From exhorting Americans to travel, it's a short step to paying them to do it. Enter the "personal travel credit." A bill introduced in the Senate by Georgia's Zell Miller and Arizona's John Kyl would make the first $500 of domestic-travel expenses ($1,000 for a couple filing jointly) fully tax-deductible, if those tickets are paid for by the end of this year. The idea, obviously, is to keep the travel industry from collapsing over the holidays.
Some version of the bill will probably wind up in the stimulus package, mostly because it has no organized opposition. Airlines, hotel owners, travel agencies, rental-car companies, and visitors' bureaus like it. So does labor. So will travelers, who, whatever their fears about safety, still make rational economic decisions. (Why cancel the trip to Boca if it's not going to cost you anything? And while you're at it, why not buy your spring-break tickets now?) The bill's sponsors in Congress, meanwhile, can claim with a straight face and some justification that the bill is not a corporate handout. It's an incentive for Americans to get on with their lives, to display courage in the face of terrorism. Plus, it's pro-family. Who's against holiday vacations?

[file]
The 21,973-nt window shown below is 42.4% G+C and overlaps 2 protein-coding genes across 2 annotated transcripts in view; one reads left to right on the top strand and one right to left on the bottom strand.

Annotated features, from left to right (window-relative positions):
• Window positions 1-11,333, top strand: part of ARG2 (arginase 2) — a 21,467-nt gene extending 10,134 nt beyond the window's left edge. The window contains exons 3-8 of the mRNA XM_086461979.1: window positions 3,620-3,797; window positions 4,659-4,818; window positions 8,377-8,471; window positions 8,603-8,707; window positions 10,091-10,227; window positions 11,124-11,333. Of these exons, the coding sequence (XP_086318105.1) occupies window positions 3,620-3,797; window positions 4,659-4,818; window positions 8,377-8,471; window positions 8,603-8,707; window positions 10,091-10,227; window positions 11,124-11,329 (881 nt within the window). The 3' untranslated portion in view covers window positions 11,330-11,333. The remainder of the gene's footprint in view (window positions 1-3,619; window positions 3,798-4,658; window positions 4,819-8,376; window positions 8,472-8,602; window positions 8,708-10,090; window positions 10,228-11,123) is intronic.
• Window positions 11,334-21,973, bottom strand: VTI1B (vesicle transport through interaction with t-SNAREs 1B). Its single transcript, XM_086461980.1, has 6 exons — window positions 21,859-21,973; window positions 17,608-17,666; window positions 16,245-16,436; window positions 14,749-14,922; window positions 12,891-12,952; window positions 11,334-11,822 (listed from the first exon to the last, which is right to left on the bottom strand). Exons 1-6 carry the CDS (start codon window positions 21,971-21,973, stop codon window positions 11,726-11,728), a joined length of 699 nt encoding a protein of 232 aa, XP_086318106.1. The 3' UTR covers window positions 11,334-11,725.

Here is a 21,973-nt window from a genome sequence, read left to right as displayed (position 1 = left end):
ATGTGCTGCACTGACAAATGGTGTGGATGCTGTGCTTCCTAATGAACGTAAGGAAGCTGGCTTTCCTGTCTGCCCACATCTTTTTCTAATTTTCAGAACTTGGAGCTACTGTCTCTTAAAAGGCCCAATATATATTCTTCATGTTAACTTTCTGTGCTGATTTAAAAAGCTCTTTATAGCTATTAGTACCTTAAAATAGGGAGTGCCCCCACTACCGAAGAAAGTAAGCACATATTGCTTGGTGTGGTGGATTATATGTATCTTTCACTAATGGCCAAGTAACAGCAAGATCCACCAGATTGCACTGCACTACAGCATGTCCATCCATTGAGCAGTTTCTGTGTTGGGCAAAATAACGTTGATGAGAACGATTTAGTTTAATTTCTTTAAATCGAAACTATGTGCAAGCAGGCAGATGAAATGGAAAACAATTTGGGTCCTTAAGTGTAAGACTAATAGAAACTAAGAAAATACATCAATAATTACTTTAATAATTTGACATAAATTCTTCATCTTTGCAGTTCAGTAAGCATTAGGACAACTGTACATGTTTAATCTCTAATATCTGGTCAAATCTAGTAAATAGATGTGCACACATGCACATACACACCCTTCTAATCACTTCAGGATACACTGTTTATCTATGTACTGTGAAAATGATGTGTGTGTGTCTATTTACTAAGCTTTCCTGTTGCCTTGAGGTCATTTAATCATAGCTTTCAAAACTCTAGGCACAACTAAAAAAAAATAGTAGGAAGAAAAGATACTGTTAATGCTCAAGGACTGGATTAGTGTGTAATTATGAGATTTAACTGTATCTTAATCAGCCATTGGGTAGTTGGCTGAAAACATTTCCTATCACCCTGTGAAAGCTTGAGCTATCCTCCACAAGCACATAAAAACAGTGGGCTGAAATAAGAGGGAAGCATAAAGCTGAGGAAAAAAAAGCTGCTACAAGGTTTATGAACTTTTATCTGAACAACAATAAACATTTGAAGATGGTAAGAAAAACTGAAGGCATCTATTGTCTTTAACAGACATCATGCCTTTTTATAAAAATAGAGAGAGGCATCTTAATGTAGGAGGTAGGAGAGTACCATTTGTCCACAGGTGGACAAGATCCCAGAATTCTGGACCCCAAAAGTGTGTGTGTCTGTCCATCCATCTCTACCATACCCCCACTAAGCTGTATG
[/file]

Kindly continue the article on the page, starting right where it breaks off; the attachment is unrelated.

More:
The only problem with the personal travel credit is, it won't fix the airlines. The industry was already on the road to losing billions this year. September 11 dramatically accelerated the loss. (United alone lost more than $2 billion just last quarter.) The $5 billion cash infusion from Congress this fall helped, but it's not the answer, either.
In fact, American carriers have had a tough time remaining profitable since at least 1978, when they were deregulated. There are many reasons for this, including too many flights on already well-served routes and poor management. But one of the main reasons is the high cost of labor. Thanks to the influence of the pilots' union, pay scales are generally tied to the size of aircraft: The bigger the plane, the bigger the salary. A senior pilot at the controls of a Boeing 777 can pull in $300,000, flying 145 days a year. A starting co-pilot flying a prop jet for a regional carrier might make in the vicinity of $20,000.
If you're a pilot, you're obviously going to choose the JFK?Hong Kong gig over Traverse City?Grand Rapids if you can. But there's another effect of this cost structure: It favors smaller carriers. Southwest is the only major airline that turned a profit last quarter. Unlike the others, Southwest does not operate on a hub-and-spoke system. It flies point to point, and it can cherry-pick the profitable routes. But Southwest has another advantage: It doesn't use large planes. Which means it doesn't pay huge salaries.